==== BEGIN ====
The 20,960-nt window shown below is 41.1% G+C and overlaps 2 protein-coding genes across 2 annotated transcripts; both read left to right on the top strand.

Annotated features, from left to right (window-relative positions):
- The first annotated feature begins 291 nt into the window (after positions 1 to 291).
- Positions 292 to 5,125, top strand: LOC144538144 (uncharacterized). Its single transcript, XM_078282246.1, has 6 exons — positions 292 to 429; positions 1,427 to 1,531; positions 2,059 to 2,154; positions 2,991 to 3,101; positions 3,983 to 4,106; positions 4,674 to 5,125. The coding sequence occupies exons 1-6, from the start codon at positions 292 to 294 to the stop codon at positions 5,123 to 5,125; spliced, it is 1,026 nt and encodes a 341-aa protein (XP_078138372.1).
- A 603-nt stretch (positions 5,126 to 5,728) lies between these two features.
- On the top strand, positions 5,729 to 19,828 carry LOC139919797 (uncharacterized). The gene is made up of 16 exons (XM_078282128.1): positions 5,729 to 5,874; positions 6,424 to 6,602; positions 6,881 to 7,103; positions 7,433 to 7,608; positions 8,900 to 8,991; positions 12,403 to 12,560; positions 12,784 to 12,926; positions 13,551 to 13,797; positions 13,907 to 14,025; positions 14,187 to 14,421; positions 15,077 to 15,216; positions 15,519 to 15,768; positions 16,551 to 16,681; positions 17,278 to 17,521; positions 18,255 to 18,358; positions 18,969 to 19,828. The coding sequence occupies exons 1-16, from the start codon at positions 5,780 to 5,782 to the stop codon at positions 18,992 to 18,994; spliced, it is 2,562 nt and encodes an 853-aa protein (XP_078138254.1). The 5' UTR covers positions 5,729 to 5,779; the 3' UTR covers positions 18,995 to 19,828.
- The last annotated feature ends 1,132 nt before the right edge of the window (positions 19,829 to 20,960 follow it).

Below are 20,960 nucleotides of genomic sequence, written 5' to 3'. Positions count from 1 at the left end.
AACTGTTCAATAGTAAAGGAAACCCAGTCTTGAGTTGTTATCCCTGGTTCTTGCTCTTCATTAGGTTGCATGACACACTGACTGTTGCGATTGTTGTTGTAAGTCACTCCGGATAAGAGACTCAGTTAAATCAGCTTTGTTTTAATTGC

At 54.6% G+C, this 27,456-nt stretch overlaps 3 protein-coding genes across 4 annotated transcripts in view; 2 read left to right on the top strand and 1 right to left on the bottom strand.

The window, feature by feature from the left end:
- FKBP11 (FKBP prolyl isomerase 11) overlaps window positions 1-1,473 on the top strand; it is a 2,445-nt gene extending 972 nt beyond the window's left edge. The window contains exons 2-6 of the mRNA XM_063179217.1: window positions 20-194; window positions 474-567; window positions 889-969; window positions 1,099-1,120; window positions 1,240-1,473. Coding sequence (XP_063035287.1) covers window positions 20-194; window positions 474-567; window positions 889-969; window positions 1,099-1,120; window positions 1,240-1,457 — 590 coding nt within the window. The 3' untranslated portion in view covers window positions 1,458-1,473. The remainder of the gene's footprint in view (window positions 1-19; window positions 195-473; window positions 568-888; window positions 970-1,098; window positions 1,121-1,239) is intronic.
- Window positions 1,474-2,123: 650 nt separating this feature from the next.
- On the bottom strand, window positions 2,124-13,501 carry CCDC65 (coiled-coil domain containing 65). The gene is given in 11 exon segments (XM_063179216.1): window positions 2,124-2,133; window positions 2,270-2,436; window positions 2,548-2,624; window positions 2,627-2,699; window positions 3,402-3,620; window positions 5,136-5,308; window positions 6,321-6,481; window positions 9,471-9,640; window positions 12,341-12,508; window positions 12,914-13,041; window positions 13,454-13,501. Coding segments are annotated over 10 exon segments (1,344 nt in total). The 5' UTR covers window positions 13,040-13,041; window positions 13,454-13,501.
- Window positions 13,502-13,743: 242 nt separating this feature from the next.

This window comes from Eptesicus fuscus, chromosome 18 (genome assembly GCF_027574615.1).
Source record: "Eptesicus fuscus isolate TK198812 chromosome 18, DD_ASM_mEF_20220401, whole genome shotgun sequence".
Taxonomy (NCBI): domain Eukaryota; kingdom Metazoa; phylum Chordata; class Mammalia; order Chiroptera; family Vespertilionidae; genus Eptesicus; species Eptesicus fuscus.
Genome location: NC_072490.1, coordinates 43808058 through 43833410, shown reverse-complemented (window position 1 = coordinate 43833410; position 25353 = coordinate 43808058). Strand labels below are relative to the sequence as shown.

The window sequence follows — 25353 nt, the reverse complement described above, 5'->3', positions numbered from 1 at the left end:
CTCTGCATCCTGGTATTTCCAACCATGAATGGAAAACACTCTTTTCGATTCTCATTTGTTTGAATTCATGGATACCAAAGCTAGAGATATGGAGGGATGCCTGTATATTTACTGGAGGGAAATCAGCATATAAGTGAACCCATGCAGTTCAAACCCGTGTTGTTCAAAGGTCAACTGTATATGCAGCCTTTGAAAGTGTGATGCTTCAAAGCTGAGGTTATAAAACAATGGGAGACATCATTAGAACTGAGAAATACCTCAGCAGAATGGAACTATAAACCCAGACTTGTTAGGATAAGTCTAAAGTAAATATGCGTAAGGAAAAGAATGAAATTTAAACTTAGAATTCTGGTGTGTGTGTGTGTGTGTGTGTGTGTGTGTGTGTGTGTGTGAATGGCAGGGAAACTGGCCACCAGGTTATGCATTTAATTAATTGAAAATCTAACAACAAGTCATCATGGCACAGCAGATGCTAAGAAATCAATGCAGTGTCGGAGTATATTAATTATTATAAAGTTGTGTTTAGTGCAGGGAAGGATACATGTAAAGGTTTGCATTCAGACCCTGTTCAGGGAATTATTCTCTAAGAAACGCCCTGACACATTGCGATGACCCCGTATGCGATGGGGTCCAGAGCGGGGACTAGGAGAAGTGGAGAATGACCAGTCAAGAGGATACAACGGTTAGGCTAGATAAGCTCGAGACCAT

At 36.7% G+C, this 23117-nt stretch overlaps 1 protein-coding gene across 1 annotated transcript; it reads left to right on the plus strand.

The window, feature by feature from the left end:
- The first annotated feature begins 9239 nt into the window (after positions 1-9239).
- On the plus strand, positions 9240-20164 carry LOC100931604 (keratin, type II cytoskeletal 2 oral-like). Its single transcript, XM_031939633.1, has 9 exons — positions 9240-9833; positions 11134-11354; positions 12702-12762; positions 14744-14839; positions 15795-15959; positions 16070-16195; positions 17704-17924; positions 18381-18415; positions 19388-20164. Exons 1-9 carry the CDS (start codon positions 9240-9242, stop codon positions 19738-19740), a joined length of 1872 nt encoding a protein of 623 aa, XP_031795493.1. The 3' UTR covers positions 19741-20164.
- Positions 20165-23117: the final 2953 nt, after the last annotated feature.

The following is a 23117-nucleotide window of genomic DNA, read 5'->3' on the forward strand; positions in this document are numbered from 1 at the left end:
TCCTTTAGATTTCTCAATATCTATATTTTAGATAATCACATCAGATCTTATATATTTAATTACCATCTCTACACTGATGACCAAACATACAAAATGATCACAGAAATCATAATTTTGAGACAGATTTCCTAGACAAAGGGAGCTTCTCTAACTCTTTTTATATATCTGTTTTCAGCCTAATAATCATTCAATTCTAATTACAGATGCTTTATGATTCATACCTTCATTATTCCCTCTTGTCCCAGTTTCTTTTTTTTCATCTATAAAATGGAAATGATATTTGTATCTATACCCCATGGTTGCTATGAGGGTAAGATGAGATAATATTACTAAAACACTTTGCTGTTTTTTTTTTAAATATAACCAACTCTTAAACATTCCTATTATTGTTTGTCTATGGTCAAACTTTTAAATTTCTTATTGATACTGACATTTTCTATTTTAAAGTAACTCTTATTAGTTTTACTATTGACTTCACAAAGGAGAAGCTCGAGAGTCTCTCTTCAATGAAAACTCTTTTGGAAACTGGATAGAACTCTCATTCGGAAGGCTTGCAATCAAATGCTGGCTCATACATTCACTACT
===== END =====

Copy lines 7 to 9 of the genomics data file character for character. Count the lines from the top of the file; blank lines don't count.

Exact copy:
- The last annotated feature ends 1,132 nt before the right edge of the window (positions 19,829 to 20,960 follow it).

Below are 20,960 nucleotides of genomic sequence, written 5' to 3'. Positions count from 1 at the left end.
AACTGTTCAATAGTAAAGGAAACCCAGTCTTGAGTTGTTATCCCTGGTTCTTGCTCTTCATTAGGTTGCATGACACACTGACTGTTGCGATTGTTGTTGTAAGTCACTCCGGATAAGAGACTCAGTTAAATCAGCTTTGTTTTAATTGC